It hasn’t been easy because some of those ideas and events have been with me since I was a child.  I have build whole careers around them, friendships and relationships.  I have poured my heart and soul into many of them, how can I just up and walk away?

The answer is: I don’t have a choice.  I have seen my light and I simply cannot allow myself to be put back in circumstances that don’t bring me light.  The only thing holding me there now is my ego.  And didn’t I learn a huge lesson about that in Spain, probably my biggest lesson.  So, if it’s just my ego holding me down than I have no choice but to move on and move forward.  The ego is a big mountain to climb, I am still climbing.  I will let you know when I get there.

For now, I am continuously moving forward, taking that one step, day by day.  I have faith that I am going the right direction because I finally am able to trust myself, love myself and be myself.  Something I would have never been able to do a year ago.  The Camino gave me the courage and opportunity to make the changes I needed to make.  I look forward to the adventure that lies ahead and take with me all the lessons I have learnt so far.

Thank you to everyone who came with me along the way, whether in spirit, in writing or physical presence.  Thank you to the Camino for calling me over and showing me everything all at once.

Buen Camino.

Michelle’s Guide to Turning 30

Michelle’s Guide to Turning 30

 

Congratulations, I made it to 30!

 

Turning 30 has elicited a whirlwind of emotions for me.  First of all, I am in complete disbelief that time passes so quickly.  I’ve heard rumours about this time warping phenomenon the older folk speak of however, until now they have been just that: rumours.  Now here I am, a certified adult…30.

How did this happen? I am still a child who knows nothing about life, how can I be turning thirty?  Where did all that time go?  Shouldn’t I have a better grasp on things by now?

When I look back on the past 30 years, I guess I could say I have put my time to good use.  The proof being in the multiple lifetimes I have lived.  I was once a creative, tom-boyish child, a champion baton twirler, a professional dancer, a teacher, a writer.  I’ve pursued my dreams and built myself a career in a cut throat industry.  I travelled the world, I worked in the movies, I worked for the circus. I once got paid to put on a purple unitard, slap on a mask and pretend to be a seahorse…in a forest.  There was even a time I was chased by feral monkeys in Hong Kong.  This past year not with standing, I guess you could say, I have lived my life and especially my 20’s to the fullest!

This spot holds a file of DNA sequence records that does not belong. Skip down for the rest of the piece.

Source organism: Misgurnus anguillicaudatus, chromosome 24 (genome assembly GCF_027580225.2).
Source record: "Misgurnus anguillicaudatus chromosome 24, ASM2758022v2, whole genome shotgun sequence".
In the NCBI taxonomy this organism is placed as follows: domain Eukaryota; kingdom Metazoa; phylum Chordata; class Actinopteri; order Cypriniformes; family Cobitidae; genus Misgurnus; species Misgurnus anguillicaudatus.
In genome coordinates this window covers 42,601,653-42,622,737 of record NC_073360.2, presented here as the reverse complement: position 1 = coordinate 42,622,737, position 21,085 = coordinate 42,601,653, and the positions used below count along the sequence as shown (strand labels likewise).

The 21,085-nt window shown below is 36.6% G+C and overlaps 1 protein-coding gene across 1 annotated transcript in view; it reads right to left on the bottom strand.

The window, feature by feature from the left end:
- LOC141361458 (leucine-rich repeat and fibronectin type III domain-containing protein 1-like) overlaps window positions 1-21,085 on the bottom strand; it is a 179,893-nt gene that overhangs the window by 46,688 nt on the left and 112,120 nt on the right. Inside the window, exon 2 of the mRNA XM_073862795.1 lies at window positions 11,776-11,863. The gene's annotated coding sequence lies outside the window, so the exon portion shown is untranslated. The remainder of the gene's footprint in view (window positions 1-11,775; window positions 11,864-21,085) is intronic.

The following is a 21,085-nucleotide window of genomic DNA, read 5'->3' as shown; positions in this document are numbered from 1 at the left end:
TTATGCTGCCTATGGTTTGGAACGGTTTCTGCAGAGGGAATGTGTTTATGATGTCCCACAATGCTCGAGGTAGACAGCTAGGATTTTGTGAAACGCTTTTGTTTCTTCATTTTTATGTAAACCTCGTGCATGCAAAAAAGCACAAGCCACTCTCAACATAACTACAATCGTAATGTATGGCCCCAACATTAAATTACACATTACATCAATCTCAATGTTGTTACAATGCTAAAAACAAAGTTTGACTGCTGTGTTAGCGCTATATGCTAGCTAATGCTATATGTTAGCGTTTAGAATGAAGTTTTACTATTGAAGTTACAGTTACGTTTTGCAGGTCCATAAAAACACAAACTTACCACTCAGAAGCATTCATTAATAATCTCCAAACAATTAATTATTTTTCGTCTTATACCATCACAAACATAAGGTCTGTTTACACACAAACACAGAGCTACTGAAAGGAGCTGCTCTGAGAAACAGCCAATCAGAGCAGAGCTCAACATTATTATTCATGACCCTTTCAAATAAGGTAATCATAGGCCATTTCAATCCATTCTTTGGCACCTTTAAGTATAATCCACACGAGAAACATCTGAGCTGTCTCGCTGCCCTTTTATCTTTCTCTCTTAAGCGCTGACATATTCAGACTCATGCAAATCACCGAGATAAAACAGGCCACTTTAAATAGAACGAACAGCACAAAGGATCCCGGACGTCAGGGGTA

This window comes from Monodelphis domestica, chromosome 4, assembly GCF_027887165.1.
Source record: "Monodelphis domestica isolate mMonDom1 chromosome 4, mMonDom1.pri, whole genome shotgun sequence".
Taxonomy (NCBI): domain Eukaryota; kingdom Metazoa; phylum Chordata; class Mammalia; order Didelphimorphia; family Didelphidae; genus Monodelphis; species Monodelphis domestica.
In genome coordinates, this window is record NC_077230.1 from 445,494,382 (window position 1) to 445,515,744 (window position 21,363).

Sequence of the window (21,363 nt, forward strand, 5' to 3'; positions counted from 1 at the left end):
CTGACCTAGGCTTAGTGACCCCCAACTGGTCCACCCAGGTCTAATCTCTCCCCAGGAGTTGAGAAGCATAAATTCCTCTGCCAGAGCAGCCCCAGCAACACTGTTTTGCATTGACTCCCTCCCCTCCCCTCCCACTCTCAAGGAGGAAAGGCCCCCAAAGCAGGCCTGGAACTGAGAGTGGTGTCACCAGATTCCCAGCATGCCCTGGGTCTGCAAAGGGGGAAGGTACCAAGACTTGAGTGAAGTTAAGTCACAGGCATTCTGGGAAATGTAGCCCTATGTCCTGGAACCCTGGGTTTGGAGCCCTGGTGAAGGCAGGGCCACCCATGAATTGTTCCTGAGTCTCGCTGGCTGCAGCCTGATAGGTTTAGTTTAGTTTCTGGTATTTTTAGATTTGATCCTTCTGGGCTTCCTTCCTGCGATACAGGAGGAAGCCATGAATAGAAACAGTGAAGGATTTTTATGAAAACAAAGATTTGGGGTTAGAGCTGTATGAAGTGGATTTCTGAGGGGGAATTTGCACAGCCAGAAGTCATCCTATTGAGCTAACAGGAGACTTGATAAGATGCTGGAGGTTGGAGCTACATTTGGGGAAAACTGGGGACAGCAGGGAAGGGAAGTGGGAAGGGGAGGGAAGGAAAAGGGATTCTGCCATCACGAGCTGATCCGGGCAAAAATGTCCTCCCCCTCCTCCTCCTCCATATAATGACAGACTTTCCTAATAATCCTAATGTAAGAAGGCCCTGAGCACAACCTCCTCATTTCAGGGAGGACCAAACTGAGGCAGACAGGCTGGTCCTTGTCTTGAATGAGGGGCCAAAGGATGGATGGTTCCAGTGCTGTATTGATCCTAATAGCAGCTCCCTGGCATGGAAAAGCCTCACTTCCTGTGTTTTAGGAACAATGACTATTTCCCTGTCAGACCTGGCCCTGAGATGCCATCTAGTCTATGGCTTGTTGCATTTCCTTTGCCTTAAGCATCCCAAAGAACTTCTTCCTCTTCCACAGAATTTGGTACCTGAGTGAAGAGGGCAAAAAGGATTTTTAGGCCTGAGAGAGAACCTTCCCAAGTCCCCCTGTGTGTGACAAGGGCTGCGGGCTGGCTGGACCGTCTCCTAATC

My last year and a half has been a well documented exploration into my truth and soul.  A process that would have never happened if it weren’t for all of these past experiences.  I have had many victories but I have also had many failures and it has only been through a commitment to complete self honesty that I have discovered what I else I can include.

 

And the conclusion that I have come to:  I HAVE NO IDEA WHAT’S GOING ON AND THAT’S OK BECAUSE NO ONE ELSE HAS ANY IDEA EITHER!

 

Here is what I do know, purely through trial and error:

1. Pay your taxes.

This is an important and unfortunate truth.  You’ll have to find a way to “Stick it to the man” some other way.

2. Get a hair cut.

It’s a new decade and it deserves a new do!

 

3. Take Inventory.

An honest evaluation of what is and isn’t working is always a good road map, no matter how hard or uncomfortable it makes you.

 

4. Think about your health.

Let’s face it, you aren’t on warranty anymore.  You require a little more maintenance.

 

5. Tell people how you feel.

People can’t read your mind and many challenging situations could be avoided if you would just say what’s on your mind rather than burying it.

 

6. Stop worrying so much about things you cannot change.

You can’t go back in time and we have yet to discover how to bend the space/time continuum to go forwards.  Let it go!

 

7. Stop worrying so much about things you apparently won’t change.

Chances are if you aren’t willing to do the work to change bad habits than it’s going to stick around for a while.  Stop stressing about it until you are ready to make that change.

 

8. If you are willing to make a change, stop talking about it, DO IT!

So you are willing to do the work? Great, now get to work!

 

9. Stop caring what people think.

Seriously, they’re just thinking about themselves anyway.  Aren’t you?

 

10. Commit to living in the moment.

Because it’s got to be clear to you by now that that is all you have.

 

11. Go to bed at a decent hour.

Sleeping is good for you and you are so much more productive when you are well rested.

 

12. Get up early.

There is a whole day of life for you to live!

 

13. Make you bed.

Just do it, it takes 30 seconds and it looks nice when you get home.

 

14. Be bold.

That thing you have always wanted to do but hesitated because of any number of reasons?  Just do it and be proud that you are trying something new!